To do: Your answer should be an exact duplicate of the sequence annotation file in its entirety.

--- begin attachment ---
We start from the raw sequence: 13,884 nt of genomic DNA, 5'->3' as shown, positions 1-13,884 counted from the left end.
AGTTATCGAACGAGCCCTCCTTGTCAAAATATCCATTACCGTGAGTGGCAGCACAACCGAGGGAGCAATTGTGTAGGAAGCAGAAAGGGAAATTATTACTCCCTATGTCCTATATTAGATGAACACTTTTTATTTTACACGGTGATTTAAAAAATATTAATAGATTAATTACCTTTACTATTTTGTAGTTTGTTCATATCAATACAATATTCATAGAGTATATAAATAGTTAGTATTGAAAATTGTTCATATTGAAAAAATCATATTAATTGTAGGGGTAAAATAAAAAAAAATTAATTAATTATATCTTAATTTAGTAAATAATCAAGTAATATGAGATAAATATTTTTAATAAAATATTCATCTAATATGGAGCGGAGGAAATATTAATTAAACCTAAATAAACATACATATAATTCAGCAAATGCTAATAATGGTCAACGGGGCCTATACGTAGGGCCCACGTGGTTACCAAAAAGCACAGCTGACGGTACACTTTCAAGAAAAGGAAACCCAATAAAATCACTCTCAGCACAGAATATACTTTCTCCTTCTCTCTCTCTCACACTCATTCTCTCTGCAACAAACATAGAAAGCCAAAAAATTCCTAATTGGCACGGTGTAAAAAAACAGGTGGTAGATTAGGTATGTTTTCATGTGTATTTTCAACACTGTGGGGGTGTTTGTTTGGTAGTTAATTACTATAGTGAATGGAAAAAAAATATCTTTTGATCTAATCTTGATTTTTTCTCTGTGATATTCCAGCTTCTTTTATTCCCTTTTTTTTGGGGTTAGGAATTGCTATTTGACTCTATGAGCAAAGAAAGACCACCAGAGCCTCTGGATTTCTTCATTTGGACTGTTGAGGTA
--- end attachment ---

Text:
We start from the raw sequence: 13,884 nt of genomic DNA, 5'->3' as shown, positions 1-13,884 counted from the left end.
AGTTATCGAACGAGCCCTCCTTGTCAAAATATCCATTACCGTGAGTGGCAGCACAACCGAGGGAGCAATTGTGTAGGAAGCAGAAAGGGAAATTATTACTCCCTATGTCCTATATTAGATGAACACTTTTTATTTTACACGGTGATTTAAAAAATATTAATAGATTAATTACCTTTACTATTTTGTAGTTTGTTCATATCAATACAATATTCATAGAGTATATAAATAGTTAGTATTGAAAATTGTTCATATTGAAAAAATCATATTAATTGTAGGGGTAAAATAAAAAAAAATTAATTAATTATATCTTAATTTAGTAAATAATCAAGTAATATGAGATAAATATTTTTAATAAAATATTCATCTAATATGGAGCGGAGGAAATATTAATTAAACCTAAATAAACATACATATAATTCAGCAAATGCTAATAATGGTCAACGGGGCCTATACGTAGGGCCCACGTGGTTACCAAAAAGCACAGCTGACGGTACACTTTCAAGAAAAGGAAACCCAATAAAATCACTCTCAGCACAGAATATACTTTCTCCTTCTCTCTCTCTCACACTCATTCTCTCTGCAACAAACATAGAAAGCCAAAAAATTCCTAATTGGCACGGTGTAAAAAAACAGGTGGTAGATTAGGTATGTTTTCATGTGTATTTTCAACACTGTGGGGGTGTTTGTTTGGTAGTTAATTACTATAGTGAATGGAAAAAAAATATCTTTTGATCTAATCTTGATTTTTTCTCTGTGATATTCCAGCTTCTTTTATTCCCTTTTTTTTGGGGTTAGGAATTGCTATTTGACTCTATGAGCAAAGAAAGACCACCAGAGCCTCTGGATTTCTTCATTTGGACTGTTGAGGTA